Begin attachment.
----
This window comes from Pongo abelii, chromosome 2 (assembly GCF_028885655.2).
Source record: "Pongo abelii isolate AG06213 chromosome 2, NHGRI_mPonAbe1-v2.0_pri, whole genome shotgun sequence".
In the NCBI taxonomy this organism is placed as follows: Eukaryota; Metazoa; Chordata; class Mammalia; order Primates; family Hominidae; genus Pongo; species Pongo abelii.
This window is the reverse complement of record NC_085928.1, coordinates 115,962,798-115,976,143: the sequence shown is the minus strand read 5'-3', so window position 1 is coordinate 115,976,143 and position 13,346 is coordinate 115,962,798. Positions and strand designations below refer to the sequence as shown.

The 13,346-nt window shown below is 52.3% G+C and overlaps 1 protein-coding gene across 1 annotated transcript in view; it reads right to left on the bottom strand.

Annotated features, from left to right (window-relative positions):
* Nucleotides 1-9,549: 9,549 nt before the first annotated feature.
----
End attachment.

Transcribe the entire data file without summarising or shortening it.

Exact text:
This window comes from Pongo abelii, chromosome 2 (assembly GCF_028885655.2).
Source record: "Pongo abelii isolate AG06213 chromosome 2, NHGRI_mPonAbe1-v2.0_pri, whole genome shotgun sequence".
In the NCBI taxonomy this organism is placed as follows: Eukaryota; Metazoa; Chordata; class Mammalia; order Primates; family Hominidae; genus Pongo; species Pongo abelii.
This window is the reverse complement of record NC_085928.1, coordinates 115,962,798-115,976,143: the sequence shown is the minus strand read 5'-3', so window position 1 is coordinate 115,976,143 and position 13,346 is coordinate 115,962,798. Positions and strand designations below refer to the sequence as shown.

The 13,346-nt window shown below is 52.3% G+C and overlaps 1 protein-coding gene across 1 annotated transcript in view; it reads right to left on the bottom strand.

Annotated features, from left to right (window-relative positions):
* Nucleotides 1-9,549: 9,549 nt before the first annotated feature.